Director Jean-Luc Godard had nothing to do with the 50th anniversary restoration of his debut feature, Breathless (a.k.a. À bout de souffle) (4 screens), which just goes to show how badass he is. He made one of the most astonishing, groundbreaking, game-changing debuts in movie history, but he has moved on. To go back and pat himself on the back for this old achievement would be in direct opposition to everything he stands for. Instead, the cinematographer Raoul Coutard has supervised the restoration, and the quality is supposed to be so awesome that even the most hardened critics are gibbering and going nuts. I haven't seen the new print yet, but I have seen the film many times, and it very much deserves any kind of accolades it gets.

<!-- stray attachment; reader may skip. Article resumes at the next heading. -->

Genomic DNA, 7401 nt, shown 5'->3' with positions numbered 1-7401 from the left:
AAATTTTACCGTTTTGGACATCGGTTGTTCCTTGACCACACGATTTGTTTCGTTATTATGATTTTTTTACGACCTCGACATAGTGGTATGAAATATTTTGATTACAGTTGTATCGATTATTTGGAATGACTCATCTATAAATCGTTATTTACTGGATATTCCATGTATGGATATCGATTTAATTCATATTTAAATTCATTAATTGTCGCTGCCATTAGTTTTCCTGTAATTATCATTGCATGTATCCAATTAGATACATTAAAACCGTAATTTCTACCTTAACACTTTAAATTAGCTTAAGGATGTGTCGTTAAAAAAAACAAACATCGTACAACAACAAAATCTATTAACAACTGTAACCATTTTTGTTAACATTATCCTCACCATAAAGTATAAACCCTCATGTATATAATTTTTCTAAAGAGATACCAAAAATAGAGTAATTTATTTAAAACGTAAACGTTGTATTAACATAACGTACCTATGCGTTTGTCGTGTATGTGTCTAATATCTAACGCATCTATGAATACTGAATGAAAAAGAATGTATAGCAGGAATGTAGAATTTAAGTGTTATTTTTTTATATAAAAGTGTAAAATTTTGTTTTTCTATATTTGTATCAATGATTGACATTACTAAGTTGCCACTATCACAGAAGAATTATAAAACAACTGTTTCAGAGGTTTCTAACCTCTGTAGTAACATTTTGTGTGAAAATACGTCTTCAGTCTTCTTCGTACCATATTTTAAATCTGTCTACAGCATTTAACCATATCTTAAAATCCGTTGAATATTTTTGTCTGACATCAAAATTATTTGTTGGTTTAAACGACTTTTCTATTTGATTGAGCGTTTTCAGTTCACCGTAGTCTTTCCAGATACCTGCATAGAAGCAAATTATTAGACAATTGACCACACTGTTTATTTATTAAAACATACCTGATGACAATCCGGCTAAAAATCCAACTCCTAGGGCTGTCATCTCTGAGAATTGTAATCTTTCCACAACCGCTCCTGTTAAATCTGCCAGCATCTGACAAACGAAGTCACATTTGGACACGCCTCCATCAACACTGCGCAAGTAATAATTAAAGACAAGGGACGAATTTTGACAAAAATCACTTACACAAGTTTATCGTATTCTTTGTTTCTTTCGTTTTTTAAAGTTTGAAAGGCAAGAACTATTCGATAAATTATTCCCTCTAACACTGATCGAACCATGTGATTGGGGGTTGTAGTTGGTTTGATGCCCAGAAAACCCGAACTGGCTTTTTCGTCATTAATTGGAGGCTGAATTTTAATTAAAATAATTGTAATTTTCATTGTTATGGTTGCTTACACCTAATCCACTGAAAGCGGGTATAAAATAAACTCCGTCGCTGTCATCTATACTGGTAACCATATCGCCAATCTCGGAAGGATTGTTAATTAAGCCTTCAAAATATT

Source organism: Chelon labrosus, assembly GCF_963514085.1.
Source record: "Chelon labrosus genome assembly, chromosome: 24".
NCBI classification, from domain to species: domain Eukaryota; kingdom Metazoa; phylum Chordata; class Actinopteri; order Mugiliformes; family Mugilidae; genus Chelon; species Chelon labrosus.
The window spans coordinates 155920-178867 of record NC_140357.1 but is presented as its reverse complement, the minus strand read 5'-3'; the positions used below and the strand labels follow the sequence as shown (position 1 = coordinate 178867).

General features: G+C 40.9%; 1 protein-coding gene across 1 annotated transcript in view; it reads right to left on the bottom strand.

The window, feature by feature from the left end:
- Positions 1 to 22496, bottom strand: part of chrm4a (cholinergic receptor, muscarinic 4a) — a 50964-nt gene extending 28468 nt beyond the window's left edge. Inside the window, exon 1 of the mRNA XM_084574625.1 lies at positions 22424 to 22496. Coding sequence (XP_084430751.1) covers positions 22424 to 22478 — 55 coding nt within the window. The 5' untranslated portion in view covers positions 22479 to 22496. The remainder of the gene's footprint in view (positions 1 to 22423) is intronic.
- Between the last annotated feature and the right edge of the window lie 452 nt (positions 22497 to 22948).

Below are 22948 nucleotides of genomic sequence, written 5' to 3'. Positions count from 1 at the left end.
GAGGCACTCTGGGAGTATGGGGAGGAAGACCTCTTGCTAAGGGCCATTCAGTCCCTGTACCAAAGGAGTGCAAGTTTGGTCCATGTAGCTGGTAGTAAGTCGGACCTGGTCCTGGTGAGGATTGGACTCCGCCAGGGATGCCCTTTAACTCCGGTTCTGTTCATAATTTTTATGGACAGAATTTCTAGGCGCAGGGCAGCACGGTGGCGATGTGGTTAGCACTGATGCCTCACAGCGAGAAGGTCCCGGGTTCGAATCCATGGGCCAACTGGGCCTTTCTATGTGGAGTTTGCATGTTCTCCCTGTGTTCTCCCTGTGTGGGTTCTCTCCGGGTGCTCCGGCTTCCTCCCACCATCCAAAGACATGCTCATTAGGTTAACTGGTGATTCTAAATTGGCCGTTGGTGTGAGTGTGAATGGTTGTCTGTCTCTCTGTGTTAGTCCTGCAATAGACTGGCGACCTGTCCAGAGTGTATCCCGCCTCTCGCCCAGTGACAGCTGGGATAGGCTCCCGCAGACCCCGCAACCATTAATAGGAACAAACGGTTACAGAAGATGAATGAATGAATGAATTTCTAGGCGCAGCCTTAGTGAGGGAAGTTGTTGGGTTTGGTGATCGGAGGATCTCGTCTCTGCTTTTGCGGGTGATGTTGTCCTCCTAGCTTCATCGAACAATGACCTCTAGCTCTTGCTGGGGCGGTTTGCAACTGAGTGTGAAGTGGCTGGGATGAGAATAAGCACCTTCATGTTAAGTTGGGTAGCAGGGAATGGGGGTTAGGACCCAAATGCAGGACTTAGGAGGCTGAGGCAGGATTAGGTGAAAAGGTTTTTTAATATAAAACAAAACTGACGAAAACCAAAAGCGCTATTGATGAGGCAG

Everyone has heard by now that Breathless "invented" the jump-cut and that MTV used all of its innovations and ran them into the ground. The truth is that it's still as much a cool movie as it is a "great" movie, perhaps the equivalent of something like On the Road in literature. It still works. It still stands up to everything that's craven and ordinary about movies. It's dedicated to Monogram Pictures, an ultra low-budget studio best known for the Charlie Chan films, the Bowery Boys films, and the Cisco Kid films. It plays a bit like a "B" movie, with Michel (Jean-Paul Belmondo) on the run from the cops and bringing a girlfriend, Patricia (Jean Seberg) into his troubles. But at the same time, Godard is not in the least interested in things like suspense, plot, character development or redemption. Thank goodness.
categories Columns, Cinematical